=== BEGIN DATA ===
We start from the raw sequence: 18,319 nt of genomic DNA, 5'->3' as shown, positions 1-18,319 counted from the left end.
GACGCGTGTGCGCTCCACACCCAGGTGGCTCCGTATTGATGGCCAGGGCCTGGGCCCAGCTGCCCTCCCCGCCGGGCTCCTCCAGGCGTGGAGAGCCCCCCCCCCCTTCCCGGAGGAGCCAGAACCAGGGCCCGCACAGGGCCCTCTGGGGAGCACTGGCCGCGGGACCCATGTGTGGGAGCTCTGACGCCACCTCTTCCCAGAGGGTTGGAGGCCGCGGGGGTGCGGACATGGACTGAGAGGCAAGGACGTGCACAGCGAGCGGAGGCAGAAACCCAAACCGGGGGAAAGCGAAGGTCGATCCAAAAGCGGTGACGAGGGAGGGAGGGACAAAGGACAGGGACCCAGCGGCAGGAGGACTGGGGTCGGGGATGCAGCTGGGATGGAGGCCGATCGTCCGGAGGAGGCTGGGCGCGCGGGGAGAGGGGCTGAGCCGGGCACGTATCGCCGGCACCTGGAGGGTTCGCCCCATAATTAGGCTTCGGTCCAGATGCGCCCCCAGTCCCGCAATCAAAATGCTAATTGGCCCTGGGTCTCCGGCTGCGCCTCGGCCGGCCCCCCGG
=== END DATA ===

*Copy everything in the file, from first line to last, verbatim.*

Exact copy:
We start from the raw sequence: 18,319 nt of genomic DNA, 5'->3' as shown, positions 1-18,319 counted from the left end.
GACGCGTGTGCGCTCCACACCCAGGTGGCTCCGTATTGATGGCCAGGGCCTGGGCCCAGCTGCCCTCCCCGCCGGGCTCCTCCAGGCGTGGAGAGCCCCCCCCCCCTTCCCGGAGGAGCCAGAACCAGGGCCCGCACAGGGCCCTCTGGGGAGCACTGGCCGCGGGACCCATGTGTGGGAGCTCTGACGCCACCTCTTCCCAGAGGGTTGGAGGCCGCGGGGGTGCGGACATGGACTGAGAGGCAAGGACGTGCACAGCGAGCGGAGGCAGAAACCCAAACCGGGGGAAAGCGAAGGTCGATCCAAAAGCGGTGACGAGGGAGGGAGGGACAAAGGACAGGGACCCAGCGGCAGGAGGACTGGGGTCGGGGATGCAGCTGGGATGGAGGCCGATCGTCCGGAGGAGGCTGGGCGCGCGGGGAGAGGGGCTGAGCCGGGCACGTATCGCCGGCACCTGGAGGGTTCGCCCCATAATTAGGCTTCGGTCCAGATGCGCCCCCAGTCCCGCAATCAAAATGCTAATTGGCCCTGGGTCTCCGGCTGCGCCTCGGCCGGCCCCCCGG